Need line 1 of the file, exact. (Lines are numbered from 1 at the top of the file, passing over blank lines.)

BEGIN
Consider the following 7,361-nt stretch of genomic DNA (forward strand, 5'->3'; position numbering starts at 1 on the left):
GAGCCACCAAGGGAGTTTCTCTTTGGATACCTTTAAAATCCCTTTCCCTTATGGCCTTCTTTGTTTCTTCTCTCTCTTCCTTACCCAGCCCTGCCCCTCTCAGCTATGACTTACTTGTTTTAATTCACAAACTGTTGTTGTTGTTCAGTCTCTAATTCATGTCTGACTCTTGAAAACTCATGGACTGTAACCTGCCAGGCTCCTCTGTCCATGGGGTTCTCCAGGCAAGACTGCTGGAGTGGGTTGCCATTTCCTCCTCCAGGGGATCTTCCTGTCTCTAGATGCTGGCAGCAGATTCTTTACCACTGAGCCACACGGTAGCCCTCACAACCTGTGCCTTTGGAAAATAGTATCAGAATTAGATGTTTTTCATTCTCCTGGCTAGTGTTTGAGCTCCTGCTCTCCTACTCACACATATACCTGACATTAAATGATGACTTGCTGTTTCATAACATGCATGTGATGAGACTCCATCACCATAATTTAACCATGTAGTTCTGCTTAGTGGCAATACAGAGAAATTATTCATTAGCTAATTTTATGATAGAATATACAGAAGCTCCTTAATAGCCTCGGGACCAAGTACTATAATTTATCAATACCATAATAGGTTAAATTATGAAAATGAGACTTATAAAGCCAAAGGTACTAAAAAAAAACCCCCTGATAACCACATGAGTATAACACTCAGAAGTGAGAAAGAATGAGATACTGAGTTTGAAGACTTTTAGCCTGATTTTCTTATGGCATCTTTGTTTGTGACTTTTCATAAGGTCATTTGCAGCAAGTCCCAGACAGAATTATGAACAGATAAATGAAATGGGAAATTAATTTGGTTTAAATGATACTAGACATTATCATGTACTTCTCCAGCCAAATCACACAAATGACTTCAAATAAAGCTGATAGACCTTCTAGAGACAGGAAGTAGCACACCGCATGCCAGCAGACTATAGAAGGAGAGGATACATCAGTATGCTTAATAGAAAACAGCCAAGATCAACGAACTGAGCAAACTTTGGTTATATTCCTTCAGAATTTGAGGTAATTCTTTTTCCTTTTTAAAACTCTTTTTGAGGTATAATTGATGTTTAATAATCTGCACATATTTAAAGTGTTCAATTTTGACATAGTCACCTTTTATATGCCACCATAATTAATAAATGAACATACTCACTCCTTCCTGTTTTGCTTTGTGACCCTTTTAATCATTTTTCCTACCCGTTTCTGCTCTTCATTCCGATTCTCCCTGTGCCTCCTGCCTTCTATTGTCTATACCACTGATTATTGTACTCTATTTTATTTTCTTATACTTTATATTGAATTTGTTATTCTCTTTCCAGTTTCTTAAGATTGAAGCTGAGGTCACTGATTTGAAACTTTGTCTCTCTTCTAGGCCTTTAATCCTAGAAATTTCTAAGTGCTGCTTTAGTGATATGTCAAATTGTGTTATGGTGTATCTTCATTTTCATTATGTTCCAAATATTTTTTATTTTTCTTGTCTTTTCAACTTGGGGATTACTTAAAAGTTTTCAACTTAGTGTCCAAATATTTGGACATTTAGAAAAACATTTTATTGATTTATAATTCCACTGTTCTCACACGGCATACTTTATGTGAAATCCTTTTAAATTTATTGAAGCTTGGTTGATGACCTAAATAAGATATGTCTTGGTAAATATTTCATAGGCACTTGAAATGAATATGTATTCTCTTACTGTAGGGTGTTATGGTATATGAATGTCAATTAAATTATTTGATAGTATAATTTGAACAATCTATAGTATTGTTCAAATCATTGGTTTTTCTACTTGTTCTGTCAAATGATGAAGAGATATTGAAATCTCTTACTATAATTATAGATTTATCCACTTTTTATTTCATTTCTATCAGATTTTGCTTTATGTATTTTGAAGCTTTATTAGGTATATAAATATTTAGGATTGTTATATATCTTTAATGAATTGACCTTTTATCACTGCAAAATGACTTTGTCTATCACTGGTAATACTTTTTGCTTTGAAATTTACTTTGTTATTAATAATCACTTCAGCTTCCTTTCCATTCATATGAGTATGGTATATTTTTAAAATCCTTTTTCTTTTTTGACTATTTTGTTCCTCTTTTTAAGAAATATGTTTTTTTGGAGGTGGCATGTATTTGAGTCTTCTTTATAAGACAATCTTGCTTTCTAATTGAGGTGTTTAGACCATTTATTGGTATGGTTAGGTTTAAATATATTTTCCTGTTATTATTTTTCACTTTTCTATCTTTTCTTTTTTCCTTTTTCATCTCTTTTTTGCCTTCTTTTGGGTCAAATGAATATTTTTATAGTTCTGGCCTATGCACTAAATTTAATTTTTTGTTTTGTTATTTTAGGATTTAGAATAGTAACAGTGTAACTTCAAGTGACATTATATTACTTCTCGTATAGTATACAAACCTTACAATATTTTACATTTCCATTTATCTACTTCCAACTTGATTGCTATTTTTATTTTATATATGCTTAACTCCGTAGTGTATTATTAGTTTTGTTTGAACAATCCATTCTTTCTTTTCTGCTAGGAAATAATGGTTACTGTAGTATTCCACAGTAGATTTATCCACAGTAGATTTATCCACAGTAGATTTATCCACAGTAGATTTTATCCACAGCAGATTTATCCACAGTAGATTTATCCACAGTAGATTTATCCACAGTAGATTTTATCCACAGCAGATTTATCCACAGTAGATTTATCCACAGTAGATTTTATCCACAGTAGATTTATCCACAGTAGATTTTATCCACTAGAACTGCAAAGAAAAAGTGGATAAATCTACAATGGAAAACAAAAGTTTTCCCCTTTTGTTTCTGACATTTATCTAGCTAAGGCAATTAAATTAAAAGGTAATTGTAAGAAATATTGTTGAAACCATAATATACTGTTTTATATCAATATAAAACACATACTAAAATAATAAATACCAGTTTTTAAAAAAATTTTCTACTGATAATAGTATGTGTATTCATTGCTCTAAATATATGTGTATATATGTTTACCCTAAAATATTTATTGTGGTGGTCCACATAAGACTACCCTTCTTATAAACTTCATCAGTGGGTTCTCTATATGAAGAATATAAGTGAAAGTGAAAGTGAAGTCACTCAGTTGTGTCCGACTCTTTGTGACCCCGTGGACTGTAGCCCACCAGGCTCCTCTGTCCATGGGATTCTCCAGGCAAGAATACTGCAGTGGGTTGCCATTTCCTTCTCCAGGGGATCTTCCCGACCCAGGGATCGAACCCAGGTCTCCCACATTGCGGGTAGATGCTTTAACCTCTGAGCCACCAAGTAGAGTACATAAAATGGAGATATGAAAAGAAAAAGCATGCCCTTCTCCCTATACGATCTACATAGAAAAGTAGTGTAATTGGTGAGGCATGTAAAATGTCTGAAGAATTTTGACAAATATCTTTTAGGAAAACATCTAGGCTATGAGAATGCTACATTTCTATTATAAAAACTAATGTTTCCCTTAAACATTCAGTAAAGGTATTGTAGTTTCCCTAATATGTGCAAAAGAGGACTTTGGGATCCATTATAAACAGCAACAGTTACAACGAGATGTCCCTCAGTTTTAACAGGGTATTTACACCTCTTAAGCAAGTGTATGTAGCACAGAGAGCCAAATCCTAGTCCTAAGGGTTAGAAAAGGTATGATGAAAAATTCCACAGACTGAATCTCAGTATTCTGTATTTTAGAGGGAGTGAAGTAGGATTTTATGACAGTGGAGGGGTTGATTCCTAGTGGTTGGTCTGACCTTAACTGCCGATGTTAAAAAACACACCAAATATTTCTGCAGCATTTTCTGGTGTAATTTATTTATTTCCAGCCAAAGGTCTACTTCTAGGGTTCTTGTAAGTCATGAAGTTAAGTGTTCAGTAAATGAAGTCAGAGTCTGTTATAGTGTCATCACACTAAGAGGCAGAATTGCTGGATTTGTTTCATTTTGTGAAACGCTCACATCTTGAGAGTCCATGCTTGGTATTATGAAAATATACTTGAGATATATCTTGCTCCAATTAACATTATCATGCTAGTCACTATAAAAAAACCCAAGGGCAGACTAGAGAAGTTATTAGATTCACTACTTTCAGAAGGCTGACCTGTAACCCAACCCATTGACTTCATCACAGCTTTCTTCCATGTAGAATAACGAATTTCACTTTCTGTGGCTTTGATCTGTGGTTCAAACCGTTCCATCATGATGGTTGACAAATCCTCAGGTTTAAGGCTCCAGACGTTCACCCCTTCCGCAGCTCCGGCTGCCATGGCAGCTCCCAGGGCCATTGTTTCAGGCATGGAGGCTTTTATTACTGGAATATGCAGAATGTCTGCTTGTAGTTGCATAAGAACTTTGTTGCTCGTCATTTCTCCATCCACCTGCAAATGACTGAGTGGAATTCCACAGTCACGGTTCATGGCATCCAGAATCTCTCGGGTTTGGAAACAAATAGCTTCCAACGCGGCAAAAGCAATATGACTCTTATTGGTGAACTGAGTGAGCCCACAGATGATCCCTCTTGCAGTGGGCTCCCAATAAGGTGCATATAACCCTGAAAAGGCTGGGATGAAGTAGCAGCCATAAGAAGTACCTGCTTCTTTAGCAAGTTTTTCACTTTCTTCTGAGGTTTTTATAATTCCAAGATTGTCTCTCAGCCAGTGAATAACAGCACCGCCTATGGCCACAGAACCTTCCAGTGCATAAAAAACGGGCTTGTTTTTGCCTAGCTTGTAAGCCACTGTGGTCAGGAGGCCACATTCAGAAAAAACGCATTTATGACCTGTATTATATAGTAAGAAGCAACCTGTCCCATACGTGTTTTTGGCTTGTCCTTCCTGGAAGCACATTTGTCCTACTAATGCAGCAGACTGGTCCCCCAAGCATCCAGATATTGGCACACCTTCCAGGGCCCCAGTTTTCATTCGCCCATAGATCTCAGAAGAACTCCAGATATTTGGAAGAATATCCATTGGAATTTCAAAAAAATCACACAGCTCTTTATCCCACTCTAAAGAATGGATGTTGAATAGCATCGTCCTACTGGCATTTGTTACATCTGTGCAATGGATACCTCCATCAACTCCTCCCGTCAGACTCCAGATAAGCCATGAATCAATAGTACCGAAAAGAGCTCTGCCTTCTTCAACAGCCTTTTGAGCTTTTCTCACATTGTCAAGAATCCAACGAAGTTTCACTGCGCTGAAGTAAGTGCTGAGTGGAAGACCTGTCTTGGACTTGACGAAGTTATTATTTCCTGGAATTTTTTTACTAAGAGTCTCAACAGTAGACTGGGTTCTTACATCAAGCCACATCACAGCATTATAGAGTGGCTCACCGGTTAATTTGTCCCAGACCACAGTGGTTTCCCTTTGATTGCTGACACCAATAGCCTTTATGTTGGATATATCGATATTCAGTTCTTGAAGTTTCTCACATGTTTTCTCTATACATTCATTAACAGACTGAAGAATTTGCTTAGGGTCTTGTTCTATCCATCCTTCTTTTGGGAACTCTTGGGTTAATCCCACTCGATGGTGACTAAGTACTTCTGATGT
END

Consider the following 7,361-nt stretch of genomic DNA (forward strand, 5'->3'; position numbering starts at 1 on the left):